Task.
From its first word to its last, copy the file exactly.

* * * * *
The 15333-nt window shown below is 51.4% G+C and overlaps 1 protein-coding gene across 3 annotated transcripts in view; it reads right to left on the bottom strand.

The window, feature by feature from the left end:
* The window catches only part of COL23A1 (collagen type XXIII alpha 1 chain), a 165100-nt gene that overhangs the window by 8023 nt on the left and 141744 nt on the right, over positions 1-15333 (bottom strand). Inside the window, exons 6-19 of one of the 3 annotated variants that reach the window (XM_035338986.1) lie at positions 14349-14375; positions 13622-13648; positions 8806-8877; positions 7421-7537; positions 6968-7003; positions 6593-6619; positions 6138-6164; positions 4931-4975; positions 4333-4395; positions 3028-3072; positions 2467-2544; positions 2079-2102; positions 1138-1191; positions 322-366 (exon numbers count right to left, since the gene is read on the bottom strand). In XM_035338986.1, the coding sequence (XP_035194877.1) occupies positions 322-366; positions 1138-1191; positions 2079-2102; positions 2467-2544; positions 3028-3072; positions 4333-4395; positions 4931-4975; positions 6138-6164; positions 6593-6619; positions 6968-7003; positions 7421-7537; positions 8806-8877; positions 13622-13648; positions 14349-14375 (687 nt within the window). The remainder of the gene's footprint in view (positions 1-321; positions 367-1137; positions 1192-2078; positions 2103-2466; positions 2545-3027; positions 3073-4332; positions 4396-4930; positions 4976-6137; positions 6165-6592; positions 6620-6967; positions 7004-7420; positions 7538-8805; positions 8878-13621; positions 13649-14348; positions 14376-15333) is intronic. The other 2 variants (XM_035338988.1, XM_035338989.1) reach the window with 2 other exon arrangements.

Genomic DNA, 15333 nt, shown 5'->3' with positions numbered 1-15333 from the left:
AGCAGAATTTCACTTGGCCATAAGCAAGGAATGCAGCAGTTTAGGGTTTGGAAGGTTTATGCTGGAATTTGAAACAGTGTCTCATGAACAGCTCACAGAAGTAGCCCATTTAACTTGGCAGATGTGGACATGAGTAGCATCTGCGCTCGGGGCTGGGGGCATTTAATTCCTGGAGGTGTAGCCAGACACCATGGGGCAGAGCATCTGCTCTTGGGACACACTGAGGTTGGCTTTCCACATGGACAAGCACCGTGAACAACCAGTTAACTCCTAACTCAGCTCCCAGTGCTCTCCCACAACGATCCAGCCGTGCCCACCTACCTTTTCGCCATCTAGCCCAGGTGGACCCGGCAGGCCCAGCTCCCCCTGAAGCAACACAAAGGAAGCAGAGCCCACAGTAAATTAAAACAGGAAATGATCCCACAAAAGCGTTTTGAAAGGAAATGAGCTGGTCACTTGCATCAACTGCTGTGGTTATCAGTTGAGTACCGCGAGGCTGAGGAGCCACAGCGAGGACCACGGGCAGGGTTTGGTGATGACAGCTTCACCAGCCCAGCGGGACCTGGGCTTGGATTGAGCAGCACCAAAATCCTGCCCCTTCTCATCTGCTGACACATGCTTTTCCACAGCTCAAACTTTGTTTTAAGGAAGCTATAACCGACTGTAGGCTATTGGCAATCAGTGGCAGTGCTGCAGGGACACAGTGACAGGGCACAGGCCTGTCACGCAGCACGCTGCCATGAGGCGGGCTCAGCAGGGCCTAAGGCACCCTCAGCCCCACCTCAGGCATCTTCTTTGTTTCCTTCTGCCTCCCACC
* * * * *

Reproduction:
The 15333-nt window shown below is 51.4% G+C and overlaps 1 protein-coding gene across 3 annotated transcripts in view; it reads right to left on the bottom strand.

The window, feature by feature from the left end:
* The window catches only part of COL23A1 (collagen type XXIII alpha 1 chain), a 165100-nt gene that overhangs the window by 8023 nt on the left and 141744 nt on the right, over positions 1-15333 (bottom strand). Inside the window, exons 6-19 of one of the 3 annotated variants that reach the window (XM_035338986.1) lie at positions 14349-14375; positions 13622-13648; positions 8806-8877; positions 7421-7537; positions 6968-7003; positions 6593-6619; positions 6138-6164; positions 4931-4975; positions 4333-4395; positions 3028-3072; positions 2467-2544; positions 2079-2102; positions 1138-1191; positions 322-366 (exon numbers count right to left, since the gene is read on the bottom strand). In XM_035338986.1, the coding sequence (XP_035194877.1) occupies positions 322-366; positions 1138-1191; positions 2079-2102; positions 2467-2544; positions 3028-3072; positions 4333-4395; positions 4931-4975; positions 6138-6164; positions 6593-6619; positions 6968-7003; positions 7421-7537; positions 8806-8877; positions 13622-13648; positions 14349-14375 (687 nt within the window). The remainder of the gene's footprint in view (positions 1-321; positions 367-1137; positions 1192-2078; positions 2103-2466; positions 2545-3027; positions 3073-4332; positions 4396-4930; positions 4976-6137; positions 6165-6592; positions 6620-6967; positions 7004-7420; positions 7538-8805; positions 8878-13621; positions 13649-14348; positions 14376-15333) is intronic. The other 2 variants (XM_035338988.1, XM_035338989.1) reach the window with 2 other exon arrangements.

Genomic DNA, 15333 nt, shown 5'->3' with positions numbered 1-15333 from the left:
AGCAGAATTTCACTTGGCCATAAGCAAGGAATGCAGCAGTTTAGGGTTTGGAAGGTTTATGCTGGAATTTGAAACAGTGTCTCATGAACAGCTCACAGAAGTAGCCCATTTAACTTGGCAGATGTGGACATGAGTAGCATCTGCGCTCGGGGCTGGGGGCATTTAATTCCTGGAGGTGTAGCCAGACACCATGGGGCAGAGCATCTGCTCTTGGGACACACTGAGGTTGGCTTTCCACATGGACAAGCACCGTGAACAACCAGTTAACTCCTAACTCAGCTCCCAGTGCTCTCCCACAACGATCCAGCCGTGCCCACCTACCTTTTCGCCATCTAGCCCAGGTGGACCCGGCAGGCCCAGCTCCCCCTGAAGCAACACAAAGGAAGCAGAGCCCACAGTAAATTAAAACAGGAAATGATCCCACAAAAGCGTTTTGAAAGGAAATGAGCTGGTCACTTGCATCAACTGCTGTGGTTATCAGTTGAGTACCGCGAGGCTGAGGAGCCACAGCGAGGACCACGGGCAGGGTTTGGTGATGACAGCTTCACCAGCCCAGCGGGACCTGGGCTTGGATTGAGCAGCACCAAAATCCTGCCCCTTCTCATCTGCTGACACATGCTTTTCCACAGCTCAAACTTTGTTTTAAGGAAGCTATAACCGACTGTAGGCTATTGGCAATCAGTGGCAGTGCTGCAGGGACACAGTGACAGGGCACAGGCCTGTCACGCAGCACGCTGCCATGAGGCGGGCTCAGCAGGGCCTAAGGCACCCTCAGCCCCACCTCAGGCATCTTCTTTGTTTCCTTCTGCCTCCCACC